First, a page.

After years of debate, the organization that oversees the allocation of livers for transplant took steps Monday to address a long-standing geographic disparity in supply of the scarce organs.
The policy approved by the Organ Procurement and Transplantation Network will make more livers available in some places — including cities such as New York and Chicago — where the shortage is more severe than it is in regions such as the southeastern United States.
“The essential thing to stress about this proposal is that it does move things in the direction we want to go, across the country,” said Julie Heimbach, chairwoman of the committee that developed the proposal after considering 63 alternatives over more than five years of often-heated debate.
Many speakers Monday described the approach as a compromise that most could adopt but that completely pleased few.
David S. Goldberg, a hepatologist at the University of Pennsylvania’s Perelman School of Medicine who has studied the liver disparity, said in an email that he has concerns about the policy because it does not consider liver donation rates, which vary sharply across the country.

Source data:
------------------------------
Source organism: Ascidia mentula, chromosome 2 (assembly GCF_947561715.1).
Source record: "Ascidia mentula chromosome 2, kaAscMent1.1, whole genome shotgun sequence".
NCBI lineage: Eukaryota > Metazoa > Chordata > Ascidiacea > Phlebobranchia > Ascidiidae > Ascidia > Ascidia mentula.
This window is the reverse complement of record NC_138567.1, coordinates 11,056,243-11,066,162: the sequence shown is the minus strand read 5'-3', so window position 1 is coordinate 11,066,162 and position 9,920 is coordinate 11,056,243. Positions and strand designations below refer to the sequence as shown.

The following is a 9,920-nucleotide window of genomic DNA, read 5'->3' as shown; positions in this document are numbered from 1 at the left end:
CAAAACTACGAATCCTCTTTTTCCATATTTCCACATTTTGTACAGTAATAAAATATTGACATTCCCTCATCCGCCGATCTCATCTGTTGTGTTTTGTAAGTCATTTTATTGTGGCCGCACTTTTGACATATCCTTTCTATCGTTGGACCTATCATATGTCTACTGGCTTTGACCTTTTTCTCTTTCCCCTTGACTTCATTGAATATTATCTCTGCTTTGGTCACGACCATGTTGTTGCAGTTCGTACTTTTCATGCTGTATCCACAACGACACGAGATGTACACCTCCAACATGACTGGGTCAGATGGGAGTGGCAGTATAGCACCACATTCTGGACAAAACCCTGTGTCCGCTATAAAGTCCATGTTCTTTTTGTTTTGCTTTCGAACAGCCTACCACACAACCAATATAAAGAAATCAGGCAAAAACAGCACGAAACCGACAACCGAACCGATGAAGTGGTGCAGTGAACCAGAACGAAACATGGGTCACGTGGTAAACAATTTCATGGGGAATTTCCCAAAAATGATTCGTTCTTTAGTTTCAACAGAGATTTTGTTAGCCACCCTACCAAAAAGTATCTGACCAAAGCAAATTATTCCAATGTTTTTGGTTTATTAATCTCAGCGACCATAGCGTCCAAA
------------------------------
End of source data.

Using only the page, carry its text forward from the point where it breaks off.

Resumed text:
The United Network for Organ Sharing (UNOS)
regional map showing how the country is
currently divided into regions for liver
distribution. (United Network for Organ Sharing)
But, Goldberg said, “in the spirit of compromise and maintaining the value of democratic debate and discussion within our transplant community and the broader public, I can support this proposal.”So rural America has more livers available because of strokes and car accidents and a more charitable disposition, and urban America has excess need for livers due to Hep C and other diseases, and urban America thinks it's owed them livers.
The geographic disparity in available livers has plagued transplant patients for decades. The United Network for Organ Sharing, the nonprofit organization that coordinates organ transplantation, divides the country into 11 regions for the purposes of liver distribution.
In Region 9, for example, which includes New York, just 327 livers were donated in 2016, continuing a pattern of meager procurement that goes back decades. In Region 3, which includes the Deep South and Puerto Rico, 1,336 livers were obtained from deceased donors.
That is partly because the Deep South is the center of the nation’s “stroke belt,” where higher rates of obesity, high blood pressure and diabetes lead to fatal strokes, leaving more donors with intact livers. Many Southern states also have above-average death rates from traffic accidents.
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